80B filters increase color temperature of the light from 3400K to 5500K and correct the use of daylight film with household incandescentd lamps.
They have a filter factor of 2 and require 1 f-stop of additional light.
All light sources, natural or artifical, have characteristics that affect color rendition on film. Most films are engineerd for either daylight or tungsten photofloods which are rated respectively at 5500K degrees (daylight) and 3400K degrees (photofloods) on the Kelvin(K) color temperature scale.
Color correcting filters are designed to 'warm', 'cool' and/or correct for the many variations of lighting you might encounter.
All filters have a 'filter factor' which is a measurement of the light it absorbes. Cameras with internal metering (through the lens) will automaticly adjust the exposure. With external or hand held meters you must allow for this factor.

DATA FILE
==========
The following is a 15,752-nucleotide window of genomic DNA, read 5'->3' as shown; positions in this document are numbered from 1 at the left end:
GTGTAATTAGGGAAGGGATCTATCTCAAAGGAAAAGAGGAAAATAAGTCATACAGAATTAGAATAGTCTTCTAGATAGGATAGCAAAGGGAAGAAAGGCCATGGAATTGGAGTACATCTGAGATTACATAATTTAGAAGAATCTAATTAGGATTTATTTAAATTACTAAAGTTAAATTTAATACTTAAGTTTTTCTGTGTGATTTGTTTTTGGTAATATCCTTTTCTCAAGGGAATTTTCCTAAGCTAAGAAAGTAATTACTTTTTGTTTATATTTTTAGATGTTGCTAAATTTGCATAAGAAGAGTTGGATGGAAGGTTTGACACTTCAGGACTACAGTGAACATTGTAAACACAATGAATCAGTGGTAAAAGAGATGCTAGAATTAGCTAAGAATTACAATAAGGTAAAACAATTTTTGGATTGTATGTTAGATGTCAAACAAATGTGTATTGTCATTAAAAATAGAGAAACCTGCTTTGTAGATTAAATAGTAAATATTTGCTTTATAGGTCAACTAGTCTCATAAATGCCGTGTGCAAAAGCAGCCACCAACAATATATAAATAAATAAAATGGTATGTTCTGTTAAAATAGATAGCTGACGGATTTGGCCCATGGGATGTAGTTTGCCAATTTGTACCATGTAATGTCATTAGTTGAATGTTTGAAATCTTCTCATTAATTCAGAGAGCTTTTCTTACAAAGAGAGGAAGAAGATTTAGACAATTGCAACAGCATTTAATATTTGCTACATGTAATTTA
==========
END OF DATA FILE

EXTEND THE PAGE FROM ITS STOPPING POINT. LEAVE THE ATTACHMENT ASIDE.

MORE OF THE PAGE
Note: Modern strobes (flash) are approximately 5500K and will 'overpower' household lighting. With daylight film, no filtration is necessary unless special effects are desired.
80 series filters come in several strengths are available in most sizes.
Other 80 series filters are:
80A for use with household incandescent lamps (3200K).
80C for use with clear flash bulbs (3800K)
Other useful color correcting filters are:
85 series for tungsten film in daylight; the opposite of 80 series.
81 series for warming effect.
82 series for cooling effect; the opposite of 81 series.
FL-D (daylight) when using daylight film in florescent lighting.
FL-B (bulbs) when using tungsten film in florescent lighting.